UPDATE: Dozens of council workers staged lunchtime protests over pay.
Union members at Brighton and Hove and Adur and Worthing councils gathered outside their offices to campaign for higher pay.
Members of the Unison, Unite and GMB unions complained that they are struggling to survive on their wages.
Denise Knutsen, Unison convener at Brighton and Hove City Council, said: “We had about 20 to 25 people taking part.
“We are on a national pay scale and it is lagging behind by something like 4% because we haven't had pay rises for so long.
“Our pay doesn't change but the cost of everything else keeps going up.”
Adur and Worthing Unison steward Lee Billingham said: “We had staff taking part at council sites across Adur and Worthing and a protest at Worthing Town Hall.
“For us it has been about pay.
“We don't know what cuts there are to come for Adur and Worthing yet but like a lot of people we have been suffering from a pay freeze for four years, which has effectively cut our pay in real terms by 18%.”
Scores of demonstrations took place across Britain yesterday as the unions claimed one million government workers earn less than £7.65 an hour.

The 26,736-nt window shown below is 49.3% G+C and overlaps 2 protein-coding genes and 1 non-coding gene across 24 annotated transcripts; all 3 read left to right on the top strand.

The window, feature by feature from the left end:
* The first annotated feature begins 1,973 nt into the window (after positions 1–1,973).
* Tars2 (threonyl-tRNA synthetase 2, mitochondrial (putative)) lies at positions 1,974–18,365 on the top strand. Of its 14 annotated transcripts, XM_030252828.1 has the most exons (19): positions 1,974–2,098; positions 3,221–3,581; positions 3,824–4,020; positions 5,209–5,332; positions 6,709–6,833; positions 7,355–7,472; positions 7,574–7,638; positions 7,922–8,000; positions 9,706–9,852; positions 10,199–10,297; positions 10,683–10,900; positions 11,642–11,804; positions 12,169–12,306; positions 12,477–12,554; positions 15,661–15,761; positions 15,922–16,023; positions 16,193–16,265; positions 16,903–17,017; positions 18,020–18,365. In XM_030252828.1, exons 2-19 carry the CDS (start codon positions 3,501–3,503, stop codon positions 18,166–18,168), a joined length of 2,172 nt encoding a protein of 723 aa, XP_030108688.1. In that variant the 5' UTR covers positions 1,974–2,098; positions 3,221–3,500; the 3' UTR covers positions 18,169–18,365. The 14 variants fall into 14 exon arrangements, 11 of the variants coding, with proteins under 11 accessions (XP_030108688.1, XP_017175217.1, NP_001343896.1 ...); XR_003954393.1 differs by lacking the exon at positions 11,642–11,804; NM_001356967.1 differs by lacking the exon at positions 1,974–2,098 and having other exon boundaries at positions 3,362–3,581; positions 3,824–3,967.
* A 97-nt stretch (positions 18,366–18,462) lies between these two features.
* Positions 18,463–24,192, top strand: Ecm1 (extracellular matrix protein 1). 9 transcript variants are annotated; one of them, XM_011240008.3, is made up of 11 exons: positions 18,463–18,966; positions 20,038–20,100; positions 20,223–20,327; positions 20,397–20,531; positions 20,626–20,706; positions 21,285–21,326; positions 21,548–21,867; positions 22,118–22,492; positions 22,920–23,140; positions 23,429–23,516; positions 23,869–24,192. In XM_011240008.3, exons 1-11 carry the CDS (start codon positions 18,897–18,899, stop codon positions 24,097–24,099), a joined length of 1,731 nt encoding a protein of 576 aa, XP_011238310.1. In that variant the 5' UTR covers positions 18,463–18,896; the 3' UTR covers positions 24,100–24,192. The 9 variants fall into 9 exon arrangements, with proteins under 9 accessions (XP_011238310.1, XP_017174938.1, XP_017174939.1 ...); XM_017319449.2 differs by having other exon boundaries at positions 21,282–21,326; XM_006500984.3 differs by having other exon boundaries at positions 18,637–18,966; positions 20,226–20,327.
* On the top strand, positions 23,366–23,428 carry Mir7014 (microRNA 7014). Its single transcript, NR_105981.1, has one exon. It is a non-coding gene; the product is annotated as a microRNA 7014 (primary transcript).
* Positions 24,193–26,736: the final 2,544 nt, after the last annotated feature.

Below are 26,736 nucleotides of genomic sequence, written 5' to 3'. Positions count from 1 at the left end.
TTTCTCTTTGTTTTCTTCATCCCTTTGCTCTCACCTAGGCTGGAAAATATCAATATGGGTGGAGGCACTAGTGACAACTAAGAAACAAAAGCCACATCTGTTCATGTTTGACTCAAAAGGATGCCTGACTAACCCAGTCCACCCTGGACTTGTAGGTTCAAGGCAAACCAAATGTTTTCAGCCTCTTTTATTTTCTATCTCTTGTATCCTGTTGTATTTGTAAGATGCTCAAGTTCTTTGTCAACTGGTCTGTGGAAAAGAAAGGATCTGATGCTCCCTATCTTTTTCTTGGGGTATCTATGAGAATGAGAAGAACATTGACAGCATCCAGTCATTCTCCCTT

Brian Strutton, national officer of the GMB union, said many of those are women in part-time jobs, having to suffer the "indignity" of claiming in-work benefits.
"How can it be that in 21st century Britain, public service workers must rely on state handouts?
"We are talking about frontline workers who serve our communities day in, day out. They work as street sweepers, social workers, classroom assistants, housing officers, cleaners and dinner ladies.”
Fiona Farmer, Unite national officer, said: "Britain's shrinking wages crisis means workers need a pay rise - none more so than the country's million-plus low-paid local government workers who are struggling to make ends meet after an 18% real pay cut since 2010."